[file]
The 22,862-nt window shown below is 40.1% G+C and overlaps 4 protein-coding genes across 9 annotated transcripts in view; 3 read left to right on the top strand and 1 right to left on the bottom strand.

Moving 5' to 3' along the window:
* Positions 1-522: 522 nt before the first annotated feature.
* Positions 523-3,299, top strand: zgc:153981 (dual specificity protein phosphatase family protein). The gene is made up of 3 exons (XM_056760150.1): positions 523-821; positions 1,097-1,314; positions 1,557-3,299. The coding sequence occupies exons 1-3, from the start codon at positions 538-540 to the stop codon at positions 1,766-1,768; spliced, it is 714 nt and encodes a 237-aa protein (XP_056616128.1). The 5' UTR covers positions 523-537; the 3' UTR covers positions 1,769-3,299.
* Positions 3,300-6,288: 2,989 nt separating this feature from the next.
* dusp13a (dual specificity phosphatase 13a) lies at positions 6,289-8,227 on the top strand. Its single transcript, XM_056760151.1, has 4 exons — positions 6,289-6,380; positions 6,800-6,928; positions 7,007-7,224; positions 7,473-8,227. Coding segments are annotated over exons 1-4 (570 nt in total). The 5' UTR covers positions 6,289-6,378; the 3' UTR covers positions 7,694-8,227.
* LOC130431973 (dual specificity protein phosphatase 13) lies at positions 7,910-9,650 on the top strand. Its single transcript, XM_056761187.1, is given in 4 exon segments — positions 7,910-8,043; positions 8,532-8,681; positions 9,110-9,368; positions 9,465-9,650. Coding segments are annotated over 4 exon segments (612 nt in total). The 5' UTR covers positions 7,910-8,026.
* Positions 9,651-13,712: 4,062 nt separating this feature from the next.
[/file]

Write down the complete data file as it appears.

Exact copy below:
The 22,862-nt window shown below is 40.1% G+C and overlaps 4 protein-coding genes across 9 annotated transcripts in view; 3 read left to right on the top strand and 1 right to left on the bottom strand.

Moving 5' to 3' along the window:
* Positions 1-522: 522 nt before the first annotated feature.
* Positions 523-3,299, top strand: zgc:153981 (dual specificity protein phosphatase family protein). The gene is made up of 3 exons (XM_056760150.1): positions 523-821; positions 1,097-1,314; positions 1,557-3,299. The coding sequence occupies exons 1-3, from the start codon at positions 538-540 to the stop codon at positions 1,766-1,768; spliced, it is 714 nt and encodes a 237-aa protein (XP_056616128.1). The 5' UTR covers positions 523-537; the 3' UTR covers positions 1,769-3,299.
* Positions 3,300-6,288: 2,989 nt separating this feature from the next.
* dusp13a (dual specificity phosphatase 13a) lies at positions 6,289-8,227 on the top strand. Its single transcript, XM_056760151.1, has 4 exons — positions 6,289-6,380; positions 6,800-6,928; positions 7,007-7,224; positions 7,473-8,227. Coding segments are annotated over exons 1-4 (570 nt in total). The 5' UTR covers positions 6,289-6,378; the 3' UTR covers positions 7,694-8,227.
* LOC130431973 (dual specificity protein phosphatase 13) lies at positions 7,910-9,650 on the top strand. Its single transcript, XM_056761187.1, is given in 4 exon segments — positions 7,910-8,043; positions 8,532-8,681; positions 9,110-9,368; positions 9,465-9,650. Coding segments are annotated over 4 exon segments (612 nt in total). The 5' UTR covers positions 7,910-8,026.
* Positions 9,651-13,712: 4,062 nt separating this feature from the next.